I am sure it is just a quirk, but I think that changing the name of the GAO from General Accounting Office to Government Accountability Office was a major mistake. The Constitution of the United States makes the US Congress the Government Accountability Office. Those 535 (soon to be 537 if we don't wake up) legislators on Capitol Hill are charged with Legislating and the power to legislate is the power to investigate. So, I am hoping our Congresswoman is reading and taking a note to fix the name of the GAO.
At any rate, someone I know found a bit of irony in a recent report out of the GAO. This person will remain anonymous, except to a few who will say, that is .... So be it. If the New York Times can do it in violation of their own policy, I should be able to in compliance with my own policy. Be warned, it is all inside baseball (DoD Acquisition) from here to the bottom.
PUBLIC LAW 110-181, the National Defense Authorization Act for Fiscal Year 2008, contained, among many, many other provisions, SEC. 813. COMPTROLLER GENERAL REPORT ON DEPARTMENT OF DEFENSE ORGANIZATION AND STRUCTURE FOR MAJOR DEFENSE ACQUISITION PROGRAMS, which required, in part, ". . . Not later than one year after the date of the enactment of this Act, the Comptroller General of the United States shall submit to the congressional defense committees a report on potential modifications of the organization and structure of the Department of Defense for major defense acquisition programs."
As a result of the above requirement, the United States Government Accountability Office (GAO) issued GAO-09-295R, "Defense Acquisitions: Perspectives on Potential Changes to Department of Defense Acquisition Management Framework." The report was dated February 27, 2009.
The irony is that the Comptroller General, who has been critical of Department of Defense Acquisition for failure to meet cost, schedule, and performance requirements on acquisitions, appears to suffer from the ailments that it claims for DoD. P.L. 110-181 became law on January 28, 2008, which means that the GAO report was required to be submitted no later than January 28, 2009. The report, a mere 25 pages in length [CRK Notes that the person writing is generous--there is a lot of fluff in the report and 16 pages, filled with notes, is closer to the truth], and presumably based on a good deal of prior GAO work, was almost a full month late. My initial scanning of the report makes it unclear as to whether even the "threshold" requirements for the report(i.e., ". . . feasibility and advisability . . . at a minimum . . . .") were met. As GAO made its response overly complex, relying on narrative alone and not providing a simple tabular summation, a more detailed review (OT&E) will be needed to assess meeting the requirements. There is no way to tell how GAO did against cost goals, but we can only surmise, based on performance against the other two key parameters . . .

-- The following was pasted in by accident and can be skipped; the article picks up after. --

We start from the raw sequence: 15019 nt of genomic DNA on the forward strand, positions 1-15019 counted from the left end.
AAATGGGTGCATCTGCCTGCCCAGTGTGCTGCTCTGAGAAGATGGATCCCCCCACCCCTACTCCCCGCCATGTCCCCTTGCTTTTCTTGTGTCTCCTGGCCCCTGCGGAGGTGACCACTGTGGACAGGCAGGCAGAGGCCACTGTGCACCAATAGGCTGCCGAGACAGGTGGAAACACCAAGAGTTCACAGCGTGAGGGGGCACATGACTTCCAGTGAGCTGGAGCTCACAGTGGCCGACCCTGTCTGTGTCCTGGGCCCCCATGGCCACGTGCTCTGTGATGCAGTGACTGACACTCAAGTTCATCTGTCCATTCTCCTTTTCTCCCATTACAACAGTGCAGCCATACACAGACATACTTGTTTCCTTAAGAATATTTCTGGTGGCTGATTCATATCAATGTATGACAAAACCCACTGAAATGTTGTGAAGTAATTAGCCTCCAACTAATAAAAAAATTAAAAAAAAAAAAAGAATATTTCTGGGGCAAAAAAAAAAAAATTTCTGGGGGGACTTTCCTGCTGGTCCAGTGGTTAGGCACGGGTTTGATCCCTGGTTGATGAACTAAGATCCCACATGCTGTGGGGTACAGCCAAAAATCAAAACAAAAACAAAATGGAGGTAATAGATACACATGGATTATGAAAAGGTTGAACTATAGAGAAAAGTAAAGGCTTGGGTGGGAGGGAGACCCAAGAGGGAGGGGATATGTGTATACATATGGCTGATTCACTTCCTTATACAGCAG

Two additional thoughts.
The report, on page 4, states:
COCOMs are responsible for conducting combat operations and, ultimately, ensuring that the warfighter has the capabilities needed to defeat threats.That is half correct and half wrong. The Combatant Commands, the warfighting organizations such as US Central Command or US Pacific Command, are the ones to conduct combat operations. The Service Chiefs were excluded from that by law 50 years ago, including the Commandant of the Marine Corps.
Ensuring that the warfighter has the capabilities needed to defeat threats is the job of the Services--by law. They are to "Organize, Train and Equip." (e.g., Title 10, Subtitle B, PART I, CHAPTER 307, § 3062). The Services have the long term view that ensures that procurements that will take ten or 15 years to field are fielded. There is insufficient cohesion within a COCOM to do that. People come and go, but there is not coherent, consistent cohesion, no loyalty to the COCOM. The loyalty is to the Service. The GAO is just wrong here.
As an additional comment on the COCOMs, if things have not changed, and I suspect they haven't, the COCOM Integrated Priority List (the IPL, pronounced EP-L) is not prioritized. It wasn't when I was on the Joint Staff and all my begging didn't change a thing. It probably isn't now. Integration of the IPL--forcing people to make choices, would go a long way toward improving the system.
The second thing is that JCIDS will not work until the Services and the Combatant Commands develop an effective system of comparing capabilities. In saying that I acknowledge that I am part of the team that developed such a system and the Joint Community took it on board and promptly trashed it. Mark me down as biased.
Regards -- Cliff